I can thank a snow storm for giving me the opportunity to visit the Palm Springs Art Museum in early February 2019. We were down the mountain for a dental appointment and could not drive home because the roads were closed. Palm Springs isn’t a shabby place to get stuck. Dan had a lot of work to do, so to give him privacy, I headed to the Palm Springs Art Museum, which is located in the heart of downtown Palm Springs, just a ten minute walk from our hotel.
The first art that I encountered, was a sculpture area adjacent to the parking lot. It featured enormous babies crawling through a sand box. To be honest, a touch creepy. I viewed the art from above, but it appeared that there was a way to walk into the area and right up to the sculptures. I visited on a rainy day and it was drizzling, so I didn’t linger.
Here are some shots taken in front of the museum, more sculptures and a few banners advertising the latest special exhibition: Unsettled: Art on the New Frontier.
Adult admission was only fourteen dollars and I easily spent three hours enjoying the museum.
The lobby featured a huge dog sculpture by Japanese artist Yoshitomo Nara, titled Your Dog.
Although technically not a piece of art, I had to take a picture of the staircase chandelier. It’s so eye-catching!
I started with the special exhibition, Unsettled: Art on the New Frontier, which focused on Western expansion, colonization, and the mistreatment of Indigenous people. The special exhibition spanned a majority of the lower level of the museum and I had the option to either start on the left or right. There was no single way to tour the exhibition.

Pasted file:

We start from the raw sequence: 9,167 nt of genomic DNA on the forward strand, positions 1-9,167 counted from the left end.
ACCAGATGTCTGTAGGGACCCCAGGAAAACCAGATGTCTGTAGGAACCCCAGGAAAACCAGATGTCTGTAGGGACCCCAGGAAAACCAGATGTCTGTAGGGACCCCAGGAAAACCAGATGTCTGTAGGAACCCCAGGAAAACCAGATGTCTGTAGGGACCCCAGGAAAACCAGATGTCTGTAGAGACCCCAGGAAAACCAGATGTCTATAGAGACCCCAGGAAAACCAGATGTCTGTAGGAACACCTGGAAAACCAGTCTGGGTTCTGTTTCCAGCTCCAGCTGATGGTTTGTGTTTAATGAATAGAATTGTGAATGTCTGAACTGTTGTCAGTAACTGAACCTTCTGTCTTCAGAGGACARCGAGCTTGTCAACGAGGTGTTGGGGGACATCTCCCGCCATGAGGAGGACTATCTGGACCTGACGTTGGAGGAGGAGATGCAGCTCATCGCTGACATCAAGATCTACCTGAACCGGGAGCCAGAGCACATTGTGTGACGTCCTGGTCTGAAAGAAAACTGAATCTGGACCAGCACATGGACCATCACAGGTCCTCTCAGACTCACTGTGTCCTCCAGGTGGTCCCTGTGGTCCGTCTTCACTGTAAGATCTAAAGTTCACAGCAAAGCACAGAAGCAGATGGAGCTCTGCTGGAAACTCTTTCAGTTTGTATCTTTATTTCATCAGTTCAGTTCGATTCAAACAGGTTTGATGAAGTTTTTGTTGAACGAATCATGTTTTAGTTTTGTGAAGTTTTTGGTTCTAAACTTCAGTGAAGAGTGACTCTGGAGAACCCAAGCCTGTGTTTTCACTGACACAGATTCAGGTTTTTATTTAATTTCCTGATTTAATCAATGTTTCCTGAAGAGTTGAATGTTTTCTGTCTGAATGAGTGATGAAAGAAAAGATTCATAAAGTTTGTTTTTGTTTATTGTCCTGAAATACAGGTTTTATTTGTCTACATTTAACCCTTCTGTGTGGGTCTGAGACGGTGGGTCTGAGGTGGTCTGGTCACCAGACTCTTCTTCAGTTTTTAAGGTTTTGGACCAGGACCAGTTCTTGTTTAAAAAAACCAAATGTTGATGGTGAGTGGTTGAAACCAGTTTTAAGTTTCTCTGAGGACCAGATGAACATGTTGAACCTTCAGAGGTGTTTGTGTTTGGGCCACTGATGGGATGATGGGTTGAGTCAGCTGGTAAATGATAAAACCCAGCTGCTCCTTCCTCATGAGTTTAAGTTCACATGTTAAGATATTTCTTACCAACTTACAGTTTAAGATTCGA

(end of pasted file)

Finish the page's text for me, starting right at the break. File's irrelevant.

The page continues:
I started to the right, drawn in by Brian Jungen’s large totem poles created from sports equipment and his mask made from Air Jordans. The pieces are a statement on the sports industry, which often shows insensitivity through cultural appropriation.
Chris Burden’s All the Submarines of the United States of America, features a model of every submarine in the USA fleet from the 1800’s-1980’s. It is staggering. I could feel the unease of the other museum patrons, as we took in this shocking exhibit. Reading about the installation, it mentions revealing the power of something that is usually unseen, making it visible.
Ana Teresa Fernandez’s oil painting, Erasing the Border, tackles the opposite issue, Trump’s proposed border wall, a very visible symbol of power, something that is also very unsettling. In her work, she is shown painting the bars to match the nearby ocean, an attempt to render them invisible and to diminish the power. This also asks the question, who is really trapped by the wall?
A dark and bizarre time in the American west comes courtesy of WW2 and Atomic testing. I say bizarre, because it spurred a whole atomic culture and in a way was romaticized. Bruno Fazzolari pokes at this mix of romantic with horrific, with his mushroom cloud shaped perfume bottle, titled Unsettled. The bottle comes with a companion piece, a poster advertising both the perfume and the art exhibition.
Next to the bottle and the poster, were samples of the perfume created for the exhibition, which could be purchased at the gift shop. A signed invited us to experience the samples, but it was a funny thing in an art museum, where we are generally not allowed to touch the art, so most people observed and would not touch, even after reading the sign. I spent about fifteen minutes surreptitiously watching people react to the Fazzolari’s work.